Holding a Mirror to a Longtime Love of Photography
I've had many cameras over the years that have grown with me as my photography skills advanced. I remember my first camera. It was an old point and shoot where you had to physically advance the film. Yes, film -- this was the 80's before digital photography even existed. My love of taking photos was especially sparked during my year studying abroad in London. I took a photography course and had to develop the film in a darkroom (Google it if this concept sounds completely foreign to you!). I loved documenting my experiences abroad on film and creating memorable images. Now with the iPhone, it's so easy to instantly snap pics and yet I find I don't print the many photos I take. Gone are the days when you had to print to see what a picture actually looked like.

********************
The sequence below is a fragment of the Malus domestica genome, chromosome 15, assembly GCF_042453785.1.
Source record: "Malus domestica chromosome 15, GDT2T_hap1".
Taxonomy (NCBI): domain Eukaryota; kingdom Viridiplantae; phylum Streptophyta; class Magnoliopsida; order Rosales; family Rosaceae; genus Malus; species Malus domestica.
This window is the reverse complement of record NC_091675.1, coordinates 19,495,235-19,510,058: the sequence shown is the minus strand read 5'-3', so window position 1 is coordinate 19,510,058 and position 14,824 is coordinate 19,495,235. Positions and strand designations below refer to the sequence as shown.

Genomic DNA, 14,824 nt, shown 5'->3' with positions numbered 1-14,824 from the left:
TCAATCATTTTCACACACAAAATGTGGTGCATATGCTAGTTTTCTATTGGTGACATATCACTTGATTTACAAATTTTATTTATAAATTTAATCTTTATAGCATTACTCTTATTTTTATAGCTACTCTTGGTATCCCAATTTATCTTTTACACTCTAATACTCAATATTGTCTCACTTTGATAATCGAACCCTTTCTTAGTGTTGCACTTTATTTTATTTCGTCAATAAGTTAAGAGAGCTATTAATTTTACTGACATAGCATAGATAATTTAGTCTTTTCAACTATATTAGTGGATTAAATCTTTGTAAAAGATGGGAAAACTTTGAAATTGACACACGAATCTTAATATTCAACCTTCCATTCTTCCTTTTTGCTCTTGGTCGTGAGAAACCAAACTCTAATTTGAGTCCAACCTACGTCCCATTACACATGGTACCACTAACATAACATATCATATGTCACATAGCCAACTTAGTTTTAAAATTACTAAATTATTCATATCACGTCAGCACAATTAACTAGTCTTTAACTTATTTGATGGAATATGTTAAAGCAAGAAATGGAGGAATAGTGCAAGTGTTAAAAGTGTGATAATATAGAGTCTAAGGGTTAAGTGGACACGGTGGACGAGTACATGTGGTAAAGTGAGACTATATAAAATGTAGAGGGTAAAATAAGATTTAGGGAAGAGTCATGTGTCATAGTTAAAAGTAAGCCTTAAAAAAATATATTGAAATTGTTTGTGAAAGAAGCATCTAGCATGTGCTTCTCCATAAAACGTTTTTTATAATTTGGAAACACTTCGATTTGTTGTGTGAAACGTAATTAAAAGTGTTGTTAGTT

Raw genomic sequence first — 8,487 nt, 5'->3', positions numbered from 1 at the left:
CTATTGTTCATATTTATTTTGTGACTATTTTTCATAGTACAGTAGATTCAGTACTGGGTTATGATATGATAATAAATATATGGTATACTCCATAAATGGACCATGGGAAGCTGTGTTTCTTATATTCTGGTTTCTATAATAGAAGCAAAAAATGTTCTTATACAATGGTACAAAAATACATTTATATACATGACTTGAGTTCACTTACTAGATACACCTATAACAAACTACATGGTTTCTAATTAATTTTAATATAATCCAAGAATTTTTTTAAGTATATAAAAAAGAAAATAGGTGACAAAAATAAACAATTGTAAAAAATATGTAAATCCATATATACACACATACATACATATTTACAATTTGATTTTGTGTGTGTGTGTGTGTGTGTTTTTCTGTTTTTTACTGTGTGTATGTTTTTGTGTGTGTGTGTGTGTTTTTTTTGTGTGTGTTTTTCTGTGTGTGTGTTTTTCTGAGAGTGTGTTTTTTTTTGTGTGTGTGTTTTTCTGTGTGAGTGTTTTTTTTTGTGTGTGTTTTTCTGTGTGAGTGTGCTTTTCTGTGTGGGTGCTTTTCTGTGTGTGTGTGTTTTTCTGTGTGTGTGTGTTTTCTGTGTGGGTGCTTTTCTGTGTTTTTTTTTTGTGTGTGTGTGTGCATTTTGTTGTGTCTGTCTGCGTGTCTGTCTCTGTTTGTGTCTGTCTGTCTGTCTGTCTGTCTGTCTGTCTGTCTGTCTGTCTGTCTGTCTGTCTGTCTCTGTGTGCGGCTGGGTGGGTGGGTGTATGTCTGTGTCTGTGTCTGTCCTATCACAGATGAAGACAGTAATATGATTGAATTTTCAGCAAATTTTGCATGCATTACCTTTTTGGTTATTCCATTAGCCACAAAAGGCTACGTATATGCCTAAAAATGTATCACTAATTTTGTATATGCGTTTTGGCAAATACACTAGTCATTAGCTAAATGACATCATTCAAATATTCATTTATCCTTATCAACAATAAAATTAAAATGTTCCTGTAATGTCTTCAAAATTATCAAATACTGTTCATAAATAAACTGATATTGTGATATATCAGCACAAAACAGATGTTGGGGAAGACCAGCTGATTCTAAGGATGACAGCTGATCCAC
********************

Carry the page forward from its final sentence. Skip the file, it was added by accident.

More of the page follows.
I was reflecting on my photography during a recent visit to the International Center of Photography (ICP) in New York City. There was an exhibition called "Your Mirror: Portraits from the ICP Collection." The exhibition surveyed the ways people present themselves for the camera, how and by whom they are represented, and who is deemed worthy of commemoration. The images included everything from nineteenth-century daguerreotypes to twenty-first-century selfies. Each one offered the opportunity to investigate the ways photography shapes our ideas about ourselves and others. These are the images that resonated with me the most:
"Hidden mothers" were used to help children stay still for the tintype's long exposure time.
A missing poster with a mysterious story behind it.
Remembering an earlier time when we actually printed our selfies at the photo booth.